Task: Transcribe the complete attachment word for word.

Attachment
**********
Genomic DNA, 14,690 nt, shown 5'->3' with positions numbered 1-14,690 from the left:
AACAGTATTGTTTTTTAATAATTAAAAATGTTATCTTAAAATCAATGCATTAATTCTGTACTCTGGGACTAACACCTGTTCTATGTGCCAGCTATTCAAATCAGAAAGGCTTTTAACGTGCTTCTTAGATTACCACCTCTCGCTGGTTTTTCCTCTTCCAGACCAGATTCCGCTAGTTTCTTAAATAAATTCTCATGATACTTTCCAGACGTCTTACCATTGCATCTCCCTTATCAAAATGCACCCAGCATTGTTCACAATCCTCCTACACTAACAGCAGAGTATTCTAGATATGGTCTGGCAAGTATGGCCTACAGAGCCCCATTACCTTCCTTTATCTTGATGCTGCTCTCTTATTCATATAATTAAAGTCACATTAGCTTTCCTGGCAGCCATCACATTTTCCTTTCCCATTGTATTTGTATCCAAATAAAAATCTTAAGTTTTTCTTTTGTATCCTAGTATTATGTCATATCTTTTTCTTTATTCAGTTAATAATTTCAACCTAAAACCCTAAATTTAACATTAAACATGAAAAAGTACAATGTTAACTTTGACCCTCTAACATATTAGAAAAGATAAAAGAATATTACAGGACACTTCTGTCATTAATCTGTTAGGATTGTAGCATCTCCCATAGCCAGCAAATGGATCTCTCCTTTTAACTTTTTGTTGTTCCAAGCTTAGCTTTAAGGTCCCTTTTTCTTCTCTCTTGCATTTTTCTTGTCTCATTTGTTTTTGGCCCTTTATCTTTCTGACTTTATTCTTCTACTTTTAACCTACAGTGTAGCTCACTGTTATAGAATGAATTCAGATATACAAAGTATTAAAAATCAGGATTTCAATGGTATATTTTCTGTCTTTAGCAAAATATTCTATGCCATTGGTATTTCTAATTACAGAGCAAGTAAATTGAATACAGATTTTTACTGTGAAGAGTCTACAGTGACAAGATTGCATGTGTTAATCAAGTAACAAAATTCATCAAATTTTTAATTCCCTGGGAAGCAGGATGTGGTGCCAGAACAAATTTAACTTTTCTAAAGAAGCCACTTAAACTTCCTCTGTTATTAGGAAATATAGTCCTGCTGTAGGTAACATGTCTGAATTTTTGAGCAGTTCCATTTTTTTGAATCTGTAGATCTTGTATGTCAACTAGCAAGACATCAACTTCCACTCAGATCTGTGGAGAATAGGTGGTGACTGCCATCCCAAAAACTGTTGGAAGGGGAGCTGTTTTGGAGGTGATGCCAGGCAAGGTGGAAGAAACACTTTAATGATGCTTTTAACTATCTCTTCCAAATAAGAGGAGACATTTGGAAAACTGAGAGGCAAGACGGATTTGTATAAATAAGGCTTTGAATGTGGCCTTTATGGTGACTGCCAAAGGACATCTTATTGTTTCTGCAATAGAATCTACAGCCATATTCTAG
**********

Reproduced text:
Genomic DNA, 14,690 nt, shown 5'->3' with positions numbered 1-14,690 from the left:
AACAGTATTGTTTTTTAATAATTAAAAATGTTATCTTAAAATCAATGCATTAATTCTGTACTCTGGGACTAACACCTGTTCTATGTGCCAGCTATTCAAATCAGAAAGGCTTTTAACGTGCTTCTTAGATTACCACCTCTCGCTGGTTTTTCCTCTTCCAGACCAGATTCCGCTAGTTTCTTAAATAAATTCTCATGATACTTTCCAGACGTCTTACCATTGCATCTCCCTTATCAAAATGCACCCAGCATTGTTCACAATCCTCCTACACTAACAGCAGAGTATTCTAGATATGGTCTGGCAAGTATGGCCTACAGAGCCCCATTACCTTCCTTTATCTTGATGCTGCTCTCTTATTCATATAATTAAAGTCACATTAGCTTTCCTGGCAGCCATCACATTTTCCTTTCCCATTGTATTTGTATCCAAATAAAAATCTTAAGTTTTTCTTTTGTATCCTAGTATTATGTCATATCTTTTTCTTTATTCAGTTAATAATTTCAACCTAAAACCCTAAATTTAACATTAAACATGAAAAAGTACAATGTTAACTTTGACCCTCTAACATATTAGAAAAGATAAAAGAATATTACAGGACACTTCTGTCATTAATCTGTTAGGATTGTAGCATCTCCCATAGCCAGCAAATGGATCTCTCCTTTTAACTTTTTGTTGTTCCAAGCTTAGCTTTAAGGTCCCTTTTTCTTCTCTCTTGCATTTTTCTTGTCTCATTTGTTTTTGGCCCTTTATCTTTCTGACTTTATTCTTCTACTTTTAACCTACAGTGTAGCTCACTGTTATAGAATGAATTCAGATATACAAAGTATTAAAAATCAGGATTTCAATGGTATATTTTCTGTCTTTAGCAAAATATTCTATGCCATTGGTATTTCTAATTACAGAGCAAGTAAATTGAATACAGATTTTTACTGTGAAGAGTCTACAGTGACAAGATTGCATGTGTTAATCAAGTAACAAAATTCATCAAATTTTTAATTCCCTGGGAAGCAGGATGTGGTGCCAGAACAAATTTAACTTTTCTAAAGAAGCCACTTAAACTTCCTCTGTTATTAGGAAATATAGTCCTGCTGTAGGTAACATGTCTGAATTTTTGAGCAGTTCCATTTTTTTGAATCTGTAGATCTTGTATGTCAACTAGCAAGACATCAACTTCCACTCAGATCTGTGGAGAATAGGTGGTGACTGCCATCCCAAAAACTGTTGGAAGGGGAGCTGTTTTGGAGGTGATGCCAGGCAAGGTGGAAGAAACACTTTAATGATGCTTTTAACTATCTCTTCCAAATAAGAGGAGACATTTGGAAAACTGAGAGGCAAGACGGATTTGTATAAATAAGGCTTTGAATGTGGCCTTTATGGTGACTGCCAAAGGACATCTTATTGTTTCTGCAATAGAATCTACAGCCATATTCTAG